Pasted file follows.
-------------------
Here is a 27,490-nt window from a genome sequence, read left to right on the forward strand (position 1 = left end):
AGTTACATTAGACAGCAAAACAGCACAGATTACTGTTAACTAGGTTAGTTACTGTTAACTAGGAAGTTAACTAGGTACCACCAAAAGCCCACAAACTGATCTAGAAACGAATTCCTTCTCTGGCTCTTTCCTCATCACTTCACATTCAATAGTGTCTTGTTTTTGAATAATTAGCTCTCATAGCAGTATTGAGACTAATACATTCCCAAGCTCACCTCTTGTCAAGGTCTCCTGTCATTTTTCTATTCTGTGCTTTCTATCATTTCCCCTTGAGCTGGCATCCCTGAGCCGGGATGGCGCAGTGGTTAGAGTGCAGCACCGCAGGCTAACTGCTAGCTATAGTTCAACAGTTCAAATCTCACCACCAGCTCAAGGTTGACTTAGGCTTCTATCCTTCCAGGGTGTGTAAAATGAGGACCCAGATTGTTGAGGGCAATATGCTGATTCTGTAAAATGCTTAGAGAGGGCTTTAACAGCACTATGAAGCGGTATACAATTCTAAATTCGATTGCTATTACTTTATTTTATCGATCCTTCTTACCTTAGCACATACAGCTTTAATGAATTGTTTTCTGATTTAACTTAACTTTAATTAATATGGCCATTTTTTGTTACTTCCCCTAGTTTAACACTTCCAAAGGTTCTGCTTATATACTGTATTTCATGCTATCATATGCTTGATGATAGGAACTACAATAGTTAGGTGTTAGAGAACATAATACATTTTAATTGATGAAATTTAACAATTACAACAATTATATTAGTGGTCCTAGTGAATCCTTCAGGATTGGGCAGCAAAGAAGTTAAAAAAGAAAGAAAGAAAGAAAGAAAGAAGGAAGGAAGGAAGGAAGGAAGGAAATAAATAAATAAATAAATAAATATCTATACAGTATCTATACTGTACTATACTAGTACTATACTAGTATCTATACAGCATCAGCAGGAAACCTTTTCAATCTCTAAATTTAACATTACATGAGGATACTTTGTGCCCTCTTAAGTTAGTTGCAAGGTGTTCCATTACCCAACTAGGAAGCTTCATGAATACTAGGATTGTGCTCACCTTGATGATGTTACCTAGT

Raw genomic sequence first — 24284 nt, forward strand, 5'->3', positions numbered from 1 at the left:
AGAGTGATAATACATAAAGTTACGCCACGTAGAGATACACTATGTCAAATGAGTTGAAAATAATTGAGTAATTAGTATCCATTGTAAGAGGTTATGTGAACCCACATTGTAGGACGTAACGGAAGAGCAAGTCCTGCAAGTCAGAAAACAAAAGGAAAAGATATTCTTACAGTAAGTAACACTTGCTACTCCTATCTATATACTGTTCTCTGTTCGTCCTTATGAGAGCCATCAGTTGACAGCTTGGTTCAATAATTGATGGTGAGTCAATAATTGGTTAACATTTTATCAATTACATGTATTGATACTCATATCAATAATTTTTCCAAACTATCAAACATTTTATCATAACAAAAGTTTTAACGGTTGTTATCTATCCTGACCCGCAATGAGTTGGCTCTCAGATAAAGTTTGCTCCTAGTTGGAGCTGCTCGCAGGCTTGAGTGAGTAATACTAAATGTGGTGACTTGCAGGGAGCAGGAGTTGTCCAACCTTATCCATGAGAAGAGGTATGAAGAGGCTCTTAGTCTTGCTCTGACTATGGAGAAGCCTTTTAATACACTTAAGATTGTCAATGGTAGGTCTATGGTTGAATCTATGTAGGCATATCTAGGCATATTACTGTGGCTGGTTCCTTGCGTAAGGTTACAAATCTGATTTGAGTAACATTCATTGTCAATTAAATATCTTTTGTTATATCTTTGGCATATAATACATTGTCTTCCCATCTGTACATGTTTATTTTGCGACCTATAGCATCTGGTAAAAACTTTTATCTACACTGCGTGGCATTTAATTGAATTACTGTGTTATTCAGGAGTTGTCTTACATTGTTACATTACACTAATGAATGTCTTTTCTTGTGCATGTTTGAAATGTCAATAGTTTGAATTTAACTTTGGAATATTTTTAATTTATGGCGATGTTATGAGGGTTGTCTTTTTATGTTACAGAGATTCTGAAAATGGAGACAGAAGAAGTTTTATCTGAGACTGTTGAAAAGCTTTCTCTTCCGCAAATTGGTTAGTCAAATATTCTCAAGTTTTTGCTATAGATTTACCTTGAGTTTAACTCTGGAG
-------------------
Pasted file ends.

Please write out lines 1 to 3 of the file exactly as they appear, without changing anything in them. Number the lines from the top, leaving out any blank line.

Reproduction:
Here is a 27,490-nt window from a genome sequence, read left to right on the forward strand (position 1 = left end):
AGTTACATTAGACAGCAAAACAGCACAGATTACTGTTAACTAGGTTAGTTACTGTTAACTAGGAAGTTAACTAGGTACCACCAAAAGCCCACAAACTGATCTAGAAACGAATTCCTTCTCTGGCTCTTTCCTCATCACTTCACATTCAATAGTGTCTTGTTTTTGAATAATTAGCTCTCATAGCAGTATTGAGACTAATACATTCCCAAGCTCACCTCTTGTCAAGGTCTCCTGTCATTTTTCTATTCTGTGCTTTCTATCATTTCCCCTTGAGCTGGCATCCCTGAGCCGGGATGGCGCAGTGGTTAGAGTGCAGCACCGCAGGCTAACTGCTAGCTATAGTTCAACAGTTCAAATCTCACCACCAGCTCAAGGTTGACTTAGGCTTCTATCCTTCCAGGGTGTGTAAAATGAGGACCCAGATTGTTGAGGGCAATATGCTGATTCTGTAAAATGCTTAGAGAGGGCTTTAACAGCACTATGAAGCGGTATACAATTCTAAATTCGATTGCTATTACTTTATTTTATCGATCCTTCTTACCTTAGCACATACAGCTTTAATGAATTGTTTTCTGATTTAACTTAACTTTAATTAATATGGCCATTTTTTGTTACTTCCCCTAGTTTAACACTTCCAAAGGTTCTGCTTATATACTGTATTTCATGCTATCATATGCTTGATGATAGGAACTACAATAGTTAGGTGTTAGAGAACATAATACATTTTAATTGATGAAATTTAACAATTACAACAATTATATTAGTGGTCCTAGTGAATCCTTCAGGATTGGGCAGCAAAGAAGTTAAAAAAGAAAGAAAGAAAGAAAGAAAGAAGGAAGGAAGGAAGGAAGGAAGGAAATAAATAAATAAATAAATAAATATCTATACAGTATCTATACTGTACTATACTAGTACTATACTAGTATCTATACAGCATCAGCAGGAAACCTTTTCAATCTCTAAATTTAACATTACATGAGGATACTTTGTGCCCTCTTAAGTTAGTTGCAAGGTGTTCCATTACCCAACTAGGAAGCTTCATGAATACTAGGATTGTGCTCACCTTGATGATGTTACCTAGT

Raw genomic sequence first — 24284 nt, forward strand, 5'->3', positions numbered from 1 at the left: